Dairy farmers have warned they will ramp up protests this week against processors and retailers over plummeting milk prices.
Farm lobby group Farmers For Action (FFA), which represents about one-third of dairy farmers, staged two protests this week against Muller Wiseman and Morrisons, evoking memories of the SOS dairy campaign in 2012.
Hundreds of farmers used farm machinery to blockade the Morrisons’ distribution centre in Bridgwater, Somerset for several hours on Wednesday night (8 October).
Processors were paying 34p/litre in May, but many were offering 27p/litre from 1 November. However, current costs of production remain above 30p/litre, meaning dairy farmers are losing thousands of pounds.
Nigel Batten, Pembrokeshire dairy farmer and FFA co-ordinator for west Wales, took part in both protests.
He said he counted 116 articulated lorries backed up on the motorway when he left the protest against Morrisons on Wednesday night.
“It caused a lot of disruption and that was only after three or four hours of protests,” said Mr Batten. “The first two protests were all about getting our message across and getting the media and TV involved.
“Now we will be cranking up our activity – there will be more ‘hits’, more farmers and more farm machinery.
“We could be talking about protests lasting 24 hours. If anyone is under the illusion that we are going to lie down and roll over, they’re wrong. At the end of the day, it’s our livelihoods that are at stake here.”
Mr Batten warned that protests would continue until Christmas – and possibly beyond – until processors and retailers stopped the slide in farmgate milk prices.
Farmers Weekly understands that dairy farmers will launch direct action against two unnamed targets early next week.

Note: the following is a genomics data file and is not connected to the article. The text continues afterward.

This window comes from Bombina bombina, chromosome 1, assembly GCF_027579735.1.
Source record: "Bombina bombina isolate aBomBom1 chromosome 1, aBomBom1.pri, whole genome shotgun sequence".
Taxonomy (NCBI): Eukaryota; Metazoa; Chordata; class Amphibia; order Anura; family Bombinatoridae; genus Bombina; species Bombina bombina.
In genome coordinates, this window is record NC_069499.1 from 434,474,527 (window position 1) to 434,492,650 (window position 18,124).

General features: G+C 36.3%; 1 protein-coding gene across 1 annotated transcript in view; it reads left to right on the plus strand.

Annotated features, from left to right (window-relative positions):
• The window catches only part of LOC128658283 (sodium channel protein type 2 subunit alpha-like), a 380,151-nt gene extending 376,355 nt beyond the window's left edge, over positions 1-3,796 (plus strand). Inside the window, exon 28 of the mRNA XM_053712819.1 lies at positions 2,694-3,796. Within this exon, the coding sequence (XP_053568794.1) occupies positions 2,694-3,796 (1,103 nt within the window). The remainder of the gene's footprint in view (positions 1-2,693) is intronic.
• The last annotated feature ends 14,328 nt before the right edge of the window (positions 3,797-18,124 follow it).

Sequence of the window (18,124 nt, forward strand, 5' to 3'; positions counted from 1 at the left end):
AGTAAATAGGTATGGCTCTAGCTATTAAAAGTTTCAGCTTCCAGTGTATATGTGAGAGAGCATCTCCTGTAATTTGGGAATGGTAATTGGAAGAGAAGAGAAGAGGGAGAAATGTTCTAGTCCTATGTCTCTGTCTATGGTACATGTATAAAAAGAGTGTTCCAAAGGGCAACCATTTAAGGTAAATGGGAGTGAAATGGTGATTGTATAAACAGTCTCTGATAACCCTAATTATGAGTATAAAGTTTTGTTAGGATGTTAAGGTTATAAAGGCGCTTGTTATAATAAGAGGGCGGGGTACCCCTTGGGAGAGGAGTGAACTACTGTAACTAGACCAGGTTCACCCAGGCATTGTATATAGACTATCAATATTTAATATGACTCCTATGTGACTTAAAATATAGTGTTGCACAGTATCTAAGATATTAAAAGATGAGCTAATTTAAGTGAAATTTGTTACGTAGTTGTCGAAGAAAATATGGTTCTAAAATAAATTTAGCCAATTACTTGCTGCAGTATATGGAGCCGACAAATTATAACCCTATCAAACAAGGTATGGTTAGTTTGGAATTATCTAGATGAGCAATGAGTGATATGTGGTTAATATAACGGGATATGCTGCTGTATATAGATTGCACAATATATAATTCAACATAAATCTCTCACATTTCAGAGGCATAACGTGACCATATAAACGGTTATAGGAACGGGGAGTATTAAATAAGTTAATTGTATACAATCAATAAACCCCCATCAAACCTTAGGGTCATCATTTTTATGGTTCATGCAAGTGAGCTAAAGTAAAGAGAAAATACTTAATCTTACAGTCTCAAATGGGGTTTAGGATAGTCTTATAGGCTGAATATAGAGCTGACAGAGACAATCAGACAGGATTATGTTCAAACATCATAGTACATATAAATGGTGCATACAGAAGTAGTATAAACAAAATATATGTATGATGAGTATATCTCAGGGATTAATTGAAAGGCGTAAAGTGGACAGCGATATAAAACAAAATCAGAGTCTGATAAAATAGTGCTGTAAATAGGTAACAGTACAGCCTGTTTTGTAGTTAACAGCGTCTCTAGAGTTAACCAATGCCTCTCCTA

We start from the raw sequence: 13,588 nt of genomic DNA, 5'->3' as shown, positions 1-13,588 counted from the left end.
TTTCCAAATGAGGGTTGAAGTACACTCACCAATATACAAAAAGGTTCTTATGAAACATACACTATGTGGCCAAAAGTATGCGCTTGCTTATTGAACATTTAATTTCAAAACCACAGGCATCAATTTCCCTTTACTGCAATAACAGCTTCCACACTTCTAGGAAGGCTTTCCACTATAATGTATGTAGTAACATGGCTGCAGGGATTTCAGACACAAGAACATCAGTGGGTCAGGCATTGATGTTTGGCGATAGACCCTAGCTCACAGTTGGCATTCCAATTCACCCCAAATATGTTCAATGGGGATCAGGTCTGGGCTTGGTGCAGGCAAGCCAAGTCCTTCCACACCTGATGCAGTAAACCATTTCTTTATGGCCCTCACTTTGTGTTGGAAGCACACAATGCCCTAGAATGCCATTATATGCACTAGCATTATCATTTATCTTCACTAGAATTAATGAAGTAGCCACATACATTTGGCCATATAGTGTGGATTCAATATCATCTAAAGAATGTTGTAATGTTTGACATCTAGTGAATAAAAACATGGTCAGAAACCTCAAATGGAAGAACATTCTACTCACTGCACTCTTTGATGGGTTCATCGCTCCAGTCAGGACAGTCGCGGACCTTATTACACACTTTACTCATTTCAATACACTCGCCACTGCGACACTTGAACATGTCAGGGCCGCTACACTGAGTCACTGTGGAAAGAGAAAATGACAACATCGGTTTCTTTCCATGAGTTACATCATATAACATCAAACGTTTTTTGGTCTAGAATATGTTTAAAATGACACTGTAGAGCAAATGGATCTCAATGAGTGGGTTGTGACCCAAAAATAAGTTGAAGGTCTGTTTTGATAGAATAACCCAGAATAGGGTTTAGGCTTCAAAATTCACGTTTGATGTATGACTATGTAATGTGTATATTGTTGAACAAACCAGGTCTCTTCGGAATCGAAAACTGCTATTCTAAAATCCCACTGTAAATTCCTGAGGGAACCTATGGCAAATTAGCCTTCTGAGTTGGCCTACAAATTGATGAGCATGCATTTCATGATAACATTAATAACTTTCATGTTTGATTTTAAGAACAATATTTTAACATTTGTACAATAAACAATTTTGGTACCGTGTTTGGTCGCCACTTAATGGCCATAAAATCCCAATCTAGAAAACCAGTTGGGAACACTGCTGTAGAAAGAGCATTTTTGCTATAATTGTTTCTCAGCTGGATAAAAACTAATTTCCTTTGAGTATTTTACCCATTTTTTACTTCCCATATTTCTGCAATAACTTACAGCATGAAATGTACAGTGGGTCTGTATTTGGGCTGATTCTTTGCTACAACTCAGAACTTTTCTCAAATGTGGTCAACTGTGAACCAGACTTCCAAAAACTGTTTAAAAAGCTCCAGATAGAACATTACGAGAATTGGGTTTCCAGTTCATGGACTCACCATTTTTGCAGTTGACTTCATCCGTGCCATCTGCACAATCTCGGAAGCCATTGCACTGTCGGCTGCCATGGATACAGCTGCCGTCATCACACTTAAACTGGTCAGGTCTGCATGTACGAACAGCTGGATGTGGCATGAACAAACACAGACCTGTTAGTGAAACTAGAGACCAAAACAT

The NFU has come in for criticism from FFA and some farmers for not doing enough to help struggling dairy farmers.
Rob Harrison, NFU dairy board chairman, said: “We are trying to do all we can, but we need to do more.
“This is a global milk crisis and dairy farmers in other EU countries are going through a lot of pain, especially in the Balkans. One organisation in a tiny country cannot affect it [global prices].”
Mr Harrison predicted that the next 12 months would be tough for many dairy farmers, but prospects in the long term were good.
“In the medium-term, it’s going to be a bloodbath. But the long-term is positive. There is still demand for milk,” he said.
“It’s just getting through the next 12 months. It’s going to be really, really hard. Some farmers are going to cope better than others.”
He insisted that protesting was “not a long-term solution” and that over time there could be issues with policing and, potentially, “a lot of tanks tied up with farmers’ milk not being delivered”.
Independent dairy analyst Ian Potter said a number of factors were to blame for the current crisis, including the slump in global dairy commodities, oversupply and the Russian trade embargo.